Lenny LaGuardia, director of Passing It On Ministries for children at Mike Bickle’s International House of Prayer, Kansas City, Missouri, is convinced that children should be treated as fully functioning participants in the kingdom of God. He tells parents to allow their children to minister within the home. Asking a simple question such as, “Is the Lord showing you anything about our family?” can be a tool to teach children to listen to God’s voice and minister to others, he says.
Keeping a Balance
In order for parents to model experiential faith, they must maintain a balance between structure and spontaneity, says Jeanene Thicke, founder of Children’s Vision International (CVI). Thicke is mother to more than 90 children in Bogotá, Colombia, where she established three orphanages for homeless street children.
“Structure creates order and discipline,” she says, “which in turn makes teaching easier for children.” Bible lessons at CVI are done at a specific time and place each day so that when children are gathered in that part of the home, they know what to expect.
But parents must also learn to capture life’s teachable moments. Henley’s book, 100 Ways to Teach Your Child About God (Tyndale House), offers simple ideas for drawing spiritual truth out of everyday things in life. For example, when you go to the car wash, you can talk to your kids about how sin makes people dirty, but Jesus cleanses us. Or you can instill a sense of God’s creativity and humor by studying the animals at the zoo.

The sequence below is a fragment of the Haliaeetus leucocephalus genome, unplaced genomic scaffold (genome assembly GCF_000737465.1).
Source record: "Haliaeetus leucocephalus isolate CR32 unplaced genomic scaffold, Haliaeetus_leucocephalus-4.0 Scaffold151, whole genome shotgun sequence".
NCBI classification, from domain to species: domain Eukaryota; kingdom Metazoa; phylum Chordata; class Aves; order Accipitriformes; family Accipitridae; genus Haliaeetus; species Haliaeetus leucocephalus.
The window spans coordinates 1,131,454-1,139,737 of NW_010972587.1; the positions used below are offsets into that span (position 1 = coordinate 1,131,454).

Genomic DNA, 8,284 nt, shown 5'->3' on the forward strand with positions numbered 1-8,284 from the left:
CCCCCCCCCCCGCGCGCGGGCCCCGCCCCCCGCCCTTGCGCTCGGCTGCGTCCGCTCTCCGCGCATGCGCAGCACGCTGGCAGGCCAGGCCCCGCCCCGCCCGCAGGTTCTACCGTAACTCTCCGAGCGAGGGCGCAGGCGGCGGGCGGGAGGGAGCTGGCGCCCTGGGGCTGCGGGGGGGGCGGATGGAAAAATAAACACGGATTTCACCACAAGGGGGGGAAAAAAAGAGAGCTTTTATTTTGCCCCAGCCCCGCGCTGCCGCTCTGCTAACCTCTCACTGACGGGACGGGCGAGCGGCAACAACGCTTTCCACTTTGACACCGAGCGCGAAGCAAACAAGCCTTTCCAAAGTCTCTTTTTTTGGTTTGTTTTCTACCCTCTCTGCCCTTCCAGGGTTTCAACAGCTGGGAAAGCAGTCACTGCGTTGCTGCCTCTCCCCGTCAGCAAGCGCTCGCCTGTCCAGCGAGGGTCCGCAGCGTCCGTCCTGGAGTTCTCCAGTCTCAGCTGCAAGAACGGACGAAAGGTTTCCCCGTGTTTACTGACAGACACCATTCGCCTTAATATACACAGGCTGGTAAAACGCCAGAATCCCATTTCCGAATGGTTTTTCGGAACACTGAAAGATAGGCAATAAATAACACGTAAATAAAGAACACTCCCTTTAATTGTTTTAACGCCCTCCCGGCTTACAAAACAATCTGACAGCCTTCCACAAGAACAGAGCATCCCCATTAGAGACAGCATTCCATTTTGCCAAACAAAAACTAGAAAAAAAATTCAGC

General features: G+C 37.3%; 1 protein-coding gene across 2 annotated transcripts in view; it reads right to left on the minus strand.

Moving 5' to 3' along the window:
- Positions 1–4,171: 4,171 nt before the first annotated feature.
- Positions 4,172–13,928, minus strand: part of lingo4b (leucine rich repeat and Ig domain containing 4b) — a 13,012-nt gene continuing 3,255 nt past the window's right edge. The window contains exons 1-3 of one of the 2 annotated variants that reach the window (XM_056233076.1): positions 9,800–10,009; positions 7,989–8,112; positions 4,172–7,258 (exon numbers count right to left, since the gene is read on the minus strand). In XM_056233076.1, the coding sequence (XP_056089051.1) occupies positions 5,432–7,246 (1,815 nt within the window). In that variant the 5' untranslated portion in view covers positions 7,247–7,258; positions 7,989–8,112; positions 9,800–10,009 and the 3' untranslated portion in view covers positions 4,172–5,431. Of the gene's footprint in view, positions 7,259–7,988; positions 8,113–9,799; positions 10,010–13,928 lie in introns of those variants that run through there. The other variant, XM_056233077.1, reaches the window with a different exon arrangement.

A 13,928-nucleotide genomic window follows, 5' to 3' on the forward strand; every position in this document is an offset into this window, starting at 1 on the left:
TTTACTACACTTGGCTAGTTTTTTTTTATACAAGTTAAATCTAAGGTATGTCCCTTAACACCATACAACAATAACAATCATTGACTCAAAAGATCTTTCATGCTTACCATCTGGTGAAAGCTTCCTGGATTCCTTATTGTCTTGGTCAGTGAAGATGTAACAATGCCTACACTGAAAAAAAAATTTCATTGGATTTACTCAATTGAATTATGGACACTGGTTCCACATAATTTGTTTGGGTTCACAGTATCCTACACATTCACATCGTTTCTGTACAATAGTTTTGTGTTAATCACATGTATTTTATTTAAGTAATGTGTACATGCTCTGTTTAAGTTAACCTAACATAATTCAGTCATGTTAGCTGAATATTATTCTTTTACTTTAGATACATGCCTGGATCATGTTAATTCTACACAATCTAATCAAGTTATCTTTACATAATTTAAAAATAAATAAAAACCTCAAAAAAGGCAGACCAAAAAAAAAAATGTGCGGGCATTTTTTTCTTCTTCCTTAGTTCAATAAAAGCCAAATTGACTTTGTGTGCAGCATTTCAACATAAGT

A passage in the Old Testament gives us the who, what, when and where of spiritual training: “‘Therefore you shall lay up these words of mine in your heart and in your soul, and…you shall teach them to your children, speaking of them when you sit in your house, when you walk by the way, when you lie down, and when you rise up'” (Deut. 11:18-19, NKJV).
“It’s not a Bible lesson,” Thicke says, “it’s a life lesson! It’s both all-day stuff and a designated time and place for devotions.” Modeling everything from worship and prayer to helping the poor should be a natural part of every Christian home.
The children of CVI are taught to pray for everything from food and clothing to healing. When Angie, a 3-month-old street baby who was paralyzed in an accident, was brought to CVI, the children prayed for her, and within a few months she was walking and totally normal.
“That boosted the kids’ faith to pray for anybody and anything, whether the fish is sick or it’s one of the children,” Thicke says with a smile.
When the World Trade Center towers collapsed, a group of CVI children immediately called the American staff members together. Falling on their knees and holding lighted candles, the children gathered around the adults and began to intercede for them and for America. That kind of initiative is a true God-encounter, Thicke says, because it’s birthed in the hearts of the children.